Sometimes I get stuck in a trap. I think to myself: “Ah, once I achieve this next thing, then all will be well!” This is of course ridiculous.
Imagine pushing a boulder up a steep hill. When starting out on the journey, you can see some of the long, arduous path in front of you. You expect the other side of the hill should be much easier though you aren’t quite sure exactly what will happen between here and there. But you begin to push the boulder up the hill having a general expectation for the future.
Up and up you go, leaning into the boulder, sometimes changing positions to give muscle groups a break. Assuming no major unexpected events (which are entirely possible), at some point you get to the peak and think “It’s all downhill from here!” This too is folly – predicting a future that may never arrive. And then you can push once more, just like you did every step of the way to reach this point.
But the next thing that happens probably isn’t that you win the game of life and have everything you’ve ever wanted and feel completely fulfilled.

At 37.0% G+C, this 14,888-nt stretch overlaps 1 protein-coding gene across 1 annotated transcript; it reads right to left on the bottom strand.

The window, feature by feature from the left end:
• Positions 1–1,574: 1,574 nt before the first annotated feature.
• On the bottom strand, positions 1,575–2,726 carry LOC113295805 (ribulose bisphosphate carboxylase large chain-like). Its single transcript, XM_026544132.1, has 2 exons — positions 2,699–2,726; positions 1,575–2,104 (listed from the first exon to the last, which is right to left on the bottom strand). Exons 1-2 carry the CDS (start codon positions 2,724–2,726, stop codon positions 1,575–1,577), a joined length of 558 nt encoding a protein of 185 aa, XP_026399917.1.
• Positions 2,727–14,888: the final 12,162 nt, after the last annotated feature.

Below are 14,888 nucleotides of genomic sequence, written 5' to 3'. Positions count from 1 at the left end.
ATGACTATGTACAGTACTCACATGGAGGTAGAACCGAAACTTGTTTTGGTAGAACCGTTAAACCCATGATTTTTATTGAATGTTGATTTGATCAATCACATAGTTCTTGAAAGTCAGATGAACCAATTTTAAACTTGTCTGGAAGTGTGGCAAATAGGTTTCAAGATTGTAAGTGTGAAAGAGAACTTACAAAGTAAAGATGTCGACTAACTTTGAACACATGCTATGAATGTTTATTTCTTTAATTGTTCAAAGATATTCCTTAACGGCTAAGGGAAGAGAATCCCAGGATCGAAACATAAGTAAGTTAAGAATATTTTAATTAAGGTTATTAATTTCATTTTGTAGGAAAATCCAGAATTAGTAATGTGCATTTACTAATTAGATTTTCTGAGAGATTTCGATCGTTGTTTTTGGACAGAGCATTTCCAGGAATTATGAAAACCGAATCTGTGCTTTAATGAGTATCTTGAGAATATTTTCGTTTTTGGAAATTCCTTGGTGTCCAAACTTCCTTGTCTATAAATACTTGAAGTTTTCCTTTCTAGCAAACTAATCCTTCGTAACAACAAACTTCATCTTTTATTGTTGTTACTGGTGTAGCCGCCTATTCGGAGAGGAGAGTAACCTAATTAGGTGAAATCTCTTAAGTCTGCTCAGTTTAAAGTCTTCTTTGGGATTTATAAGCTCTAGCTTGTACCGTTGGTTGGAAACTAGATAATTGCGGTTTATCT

It may be that your journey is on a new course, that things are easier, or that you finally see something that your previous perspective blinded you to. Things could also be more difficult, or the next push may send the boulder on an unexpected turn. You may also get to that peak and decide you’d rather not push boulders anymore, and leave the boulder at the peak to pursue basket-weaving.
What’s certain is at the moment on top of the hill, ready to push the boulder down the other side, was only made possible because you already put in so much effort. In fact, the next push is only possible because you decided to begin in the first place and then kept showing up to push the boulder. The hill’s peak may seem like a significant milestone, and you may appreciate it as one, but it is no different than all the previous pushes except that you’re stopping to appreciate it.
No matter what happens, you reap at least some benefits of all the pushing (exercise, problem-solving, determination) even if you walk away from boulders altogether for the rest of your life. Even if you quit the boulder-pushing before you’re done, you at least know that boulder-pushing isn’t for you.
Most of the time, to achieve anything that is meaningful to us, it is a long, slow climb and we wind up at the end of the achievement (should we accomplish it) much the same as we were at its outset – perhaps even missing the scenery.